Rock physics plays an important role in reservoir prediction and can be used to obtain subsurface petrophysical properties [19, 20]. The amplitude variation with offset (AVO) inversion is an effective method in reservoir interpretation and prediction [2123]. The exact and approximate equations of Zoeppritz’s equation are adopted for the AVO inversion [2426]. The approximate equations have good linearity and clear physical meaning [2730] and can be more effectively applied to reservoir prediction. Exact Zoeppritz’s equation is a nonlinear forward operator, which may increase computation cost, while it is more suitable for far offset information [31]. With the development of exploration and exploitation, the lithologic trap reservoir has drawn much attention, and accurate description for hydrocarbon-bearing rocks is required. It brings huge challenges to fluid discrimination. There are mainly two methods for fluid discrimination by incorporating rock physics and seismic inversion [32]. One is to predict reservoir petrophysical properties directly by using the empirical or theoretical rock physics model [33]. The other is to identify fluid indirectly by using elastic parameters [34, 35]. The prediction precision of the former method is based on the accuracy of the rock physics model, which is the quantitative interpretation method. The latter depends on the understanding of the relationship between petrophysical properties and elastic parameters, which is the qualitative interpretation method. The AVO inversion shows a certain ability in lithology prediction and fluid discrimination [36, 37]. However, the elastic parameter inversion based on Zoeppritz’s equation does not consider the effect of dispersion and attenuation caused by pore fluid. Wilson et al. proposed frequency-dependent AVO (FAVO) following the approximation of Smith and Gidlow [38]. And the dispersion term used for fluid discrimination can be obtained by using FAVO inversion. The resolution of spectral decomposition can affect the accuracy of FAVO inversion. Wu et al. [39] and Luo et al. [40] used the smooth pseudo Wigner-Ville distribution and inverse spectral decomposition for the time-frequency analysis, respectively, to enhance the resolution and accuracy of FAVO inversion results. In order to identify the hydrocarbon-bearing reservoir accurately, more sensitive frequency-dependent fluid factor needs to be studied [41]. Zhang et al. proposed a new fluid factor following the approximation of Russell et al. [42]. Chen et al. [43] and Wang et al. [44] suggested P-wave difference dispersion factor (PDDF) and bulk modulus difference dispersion factor (MDDF) to identify pore fluid, respectively.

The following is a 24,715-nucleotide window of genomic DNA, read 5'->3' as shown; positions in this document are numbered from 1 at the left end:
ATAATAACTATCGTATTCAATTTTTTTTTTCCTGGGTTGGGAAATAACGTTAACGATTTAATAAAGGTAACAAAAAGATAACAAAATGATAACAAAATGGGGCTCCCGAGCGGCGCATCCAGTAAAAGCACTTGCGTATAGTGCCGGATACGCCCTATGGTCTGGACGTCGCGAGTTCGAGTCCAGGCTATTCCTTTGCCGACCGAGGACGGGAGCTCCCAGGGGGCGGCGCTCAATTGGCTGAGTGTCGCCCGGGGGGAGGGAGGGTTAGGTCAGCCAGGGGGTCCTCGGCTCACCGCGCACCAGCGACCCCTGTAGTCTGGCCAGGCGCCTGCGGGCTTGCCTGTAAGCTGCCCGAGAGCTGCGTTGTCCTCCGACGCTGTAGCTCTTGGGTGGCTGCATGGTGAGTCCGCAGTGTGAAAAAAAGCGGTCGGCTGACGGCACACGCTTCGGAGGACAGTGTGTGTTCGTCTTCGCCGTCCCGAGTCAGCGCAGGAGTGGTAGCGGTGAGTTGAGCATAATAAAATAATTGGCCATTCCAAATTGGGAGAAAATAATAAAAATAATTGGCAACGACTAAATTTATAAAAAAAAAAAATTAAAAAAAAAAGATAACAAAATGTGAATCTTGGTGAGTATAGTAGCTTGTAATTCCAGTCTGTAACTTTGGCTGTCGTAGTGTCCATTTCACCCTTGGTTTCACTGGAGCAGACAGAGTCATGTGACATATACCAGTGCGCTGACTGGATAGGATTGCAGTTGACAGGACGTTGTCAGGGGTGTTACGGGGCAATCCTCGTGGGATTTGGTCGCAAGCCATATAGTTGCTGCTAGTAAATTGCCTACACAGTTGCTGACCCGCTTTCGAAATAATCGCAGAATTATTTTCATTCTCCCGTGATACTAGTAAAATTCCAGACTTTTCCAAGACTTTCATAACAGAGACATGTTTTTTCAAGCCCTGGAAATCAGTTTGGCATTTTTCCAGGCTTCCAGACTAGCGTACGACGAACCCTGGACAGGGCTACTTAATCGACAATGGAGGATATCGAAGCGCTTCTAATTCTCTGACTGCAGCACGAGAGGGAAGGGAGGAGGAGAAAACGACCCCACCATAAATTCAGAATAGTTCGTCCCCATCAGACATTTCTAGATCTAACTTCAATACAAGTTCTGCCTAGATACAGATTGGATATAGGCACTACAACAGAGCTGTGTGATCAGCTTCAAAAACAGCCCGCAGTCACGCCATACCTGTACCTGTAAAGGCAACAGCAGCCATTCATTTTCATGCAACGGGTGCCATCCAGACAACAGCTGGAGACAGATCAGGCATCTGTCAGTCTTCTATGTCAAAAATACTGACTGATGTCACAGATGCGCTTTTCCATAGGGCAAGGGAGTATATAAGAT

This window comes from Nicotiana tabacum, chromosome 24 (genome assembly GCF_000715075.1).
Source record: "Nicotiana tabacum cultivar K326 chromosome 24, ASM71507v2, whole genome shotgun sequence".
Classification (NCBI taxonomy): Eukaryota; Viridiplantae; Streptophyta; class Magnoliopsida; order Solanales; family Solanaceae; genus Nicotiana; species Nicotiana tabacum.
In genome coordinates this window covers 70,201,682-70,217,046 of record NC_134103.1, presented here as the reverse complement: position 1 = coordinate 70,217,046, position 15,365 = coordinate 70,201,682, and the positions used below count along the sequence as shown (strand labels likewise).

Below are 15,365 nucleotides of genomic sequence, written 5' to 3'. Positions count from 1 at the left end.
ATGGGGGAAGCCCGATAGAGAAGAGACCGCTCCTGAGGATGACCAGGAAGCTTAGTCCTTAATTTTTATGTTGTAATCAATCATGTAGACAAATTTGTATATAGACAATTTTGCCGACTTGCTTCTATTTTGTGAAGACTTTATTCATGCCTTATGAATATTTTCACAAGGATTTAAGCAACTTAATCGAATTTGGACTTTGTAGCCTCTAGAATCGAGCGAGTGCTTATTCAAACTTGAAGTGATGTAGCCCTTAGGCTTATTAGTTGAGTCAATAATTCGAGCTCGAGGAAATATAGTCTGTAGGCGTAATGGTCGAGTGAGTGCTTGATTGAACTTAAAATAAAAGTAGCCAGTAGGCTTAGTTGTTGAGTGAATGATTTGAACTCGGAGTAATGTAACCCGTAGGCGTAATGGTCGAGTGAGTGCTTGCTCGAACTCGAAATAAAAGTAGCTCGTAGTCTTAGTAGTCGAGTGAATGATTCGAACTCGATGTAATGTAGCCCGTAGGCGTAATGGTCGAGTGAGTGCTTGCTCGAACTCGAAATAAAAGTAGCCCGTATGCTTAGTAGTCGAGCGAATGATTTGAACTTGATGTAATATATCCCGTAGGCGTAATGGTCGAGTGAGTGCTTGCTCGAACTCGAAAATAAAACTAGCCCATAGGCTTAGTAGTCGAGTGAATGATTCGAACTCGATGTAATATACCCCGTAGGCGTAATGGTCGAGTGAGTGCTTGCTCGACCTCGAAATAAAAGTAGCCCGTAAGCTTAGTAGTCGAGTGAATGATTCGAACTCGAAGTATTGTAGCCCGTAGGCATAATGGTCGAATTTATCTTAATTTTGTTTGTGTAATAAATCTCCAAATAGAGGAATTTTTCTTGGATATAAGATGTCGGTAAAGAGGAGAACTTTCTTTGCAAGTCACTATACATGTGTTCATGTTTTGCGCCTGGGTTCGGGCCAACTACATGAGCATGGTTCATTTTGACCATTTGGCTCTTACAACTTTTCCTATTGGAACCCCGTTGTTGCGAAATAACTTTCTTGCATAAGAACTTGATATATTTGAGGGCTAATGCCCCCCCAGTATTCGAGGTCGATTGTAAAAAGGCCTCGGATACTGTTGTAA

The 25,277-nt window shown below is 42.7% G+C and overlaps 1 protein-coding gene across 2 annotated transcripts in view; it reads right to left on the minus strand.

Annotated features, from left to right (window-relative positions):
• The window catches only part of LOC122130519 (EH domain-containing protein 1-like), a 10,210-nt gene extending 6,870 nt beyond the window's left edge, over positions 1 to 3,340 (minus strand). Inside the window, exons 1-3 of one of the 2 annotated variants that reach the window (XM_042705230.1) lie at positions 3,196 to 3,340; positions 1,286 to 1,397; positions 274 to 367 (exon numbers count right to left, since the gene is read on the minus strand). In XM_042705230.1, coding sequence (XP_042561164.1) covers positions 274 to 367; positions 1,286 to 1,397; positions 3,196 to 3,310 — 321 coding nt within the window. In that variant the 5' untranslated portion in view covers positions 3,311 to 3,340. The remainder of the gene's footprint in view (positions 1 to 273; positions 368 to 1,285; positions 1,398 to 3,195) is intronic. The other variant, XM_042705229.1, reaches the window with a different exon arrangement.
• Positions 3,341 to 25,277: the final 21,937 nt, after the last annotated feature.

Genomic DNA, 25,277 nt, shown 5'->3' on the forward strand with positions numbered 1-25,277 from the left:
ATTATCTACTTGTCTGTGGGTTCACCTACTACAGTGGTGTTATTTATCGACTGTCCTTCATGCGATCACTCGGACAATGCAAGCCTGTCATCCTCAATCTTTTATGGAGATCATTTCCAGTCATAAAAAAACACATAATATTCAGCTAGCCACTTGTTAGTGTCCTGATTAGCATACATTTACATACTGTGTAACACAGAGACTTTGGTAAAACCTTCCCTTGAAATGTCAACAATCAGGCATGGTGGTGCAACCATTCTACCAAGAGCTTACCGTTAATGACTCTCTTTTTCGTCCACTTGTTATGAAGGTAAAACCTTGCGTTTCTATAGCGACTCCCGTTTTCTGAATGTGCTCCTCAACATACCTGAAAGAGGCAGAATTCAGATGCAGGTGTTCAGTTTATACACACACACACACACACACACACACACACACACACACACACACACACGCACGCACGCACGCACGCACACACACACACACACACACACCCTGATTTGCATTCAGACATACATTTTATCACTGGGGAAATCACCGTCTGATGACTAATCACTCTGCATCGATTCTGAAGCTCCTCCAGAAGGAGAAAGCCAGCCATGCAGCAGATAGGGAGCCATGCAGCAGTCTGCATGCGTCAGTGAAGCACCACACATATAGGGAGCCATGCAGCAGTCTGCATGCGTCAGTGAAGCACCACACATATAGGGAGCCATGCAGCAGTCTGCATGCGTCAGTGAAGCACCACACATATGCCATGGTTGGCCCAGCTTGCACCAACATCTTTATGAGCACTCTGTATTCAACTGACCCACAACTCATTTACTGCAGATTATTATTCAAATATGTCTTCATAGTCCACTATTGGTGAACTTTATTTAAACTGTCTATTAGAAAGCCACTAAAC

In this paper, the attenuation and dispersion of elastic parameters are analyzed in detail to identify which is more dispersion sensitive. The results show that the pore fluid can bring more attenuation to Russell fluid factor, Lamé parameter, and bulk modulus, compared with P-wave velocity. This is critical for us to decide which dispersion term to be used in the FAVO inversion. In addition, the applicability of Russell AVO approximation is analyzed, and a more reasonable range of the pending parameter is given, which can avoid a large deviation. Then, based on FAVO inversion, the dispersion terms and PDDFs related to Russell fluid factor, Lamé parameter, and bulk modulus are derived. The PDDFs are superior to dispersion terms in identifying the gas-bearing reservoir. In order to improve the antinoise ability of the inversion, norm regularization term [45] is applied.

2. Theory and Method

The current study of fluid identification is based on the dispersion and attenuation of elastic parameters. Therefore, the Chapman model [16] is used to analyze which parameter is more sensitive to the dispersion and attenuation induced by the pore fluid. Then, the theories of sparse constrained inversion spectral decomposition and frequency-dependent AVO inversion are summarized. In this section, the formula of frequency-dependent AVO is rewritten with respect to other elastic parameters and the applicability of Russell AVO approximation is analyzed.

2.1. Dispersion and Attenuation Analysis of Elastic Parameters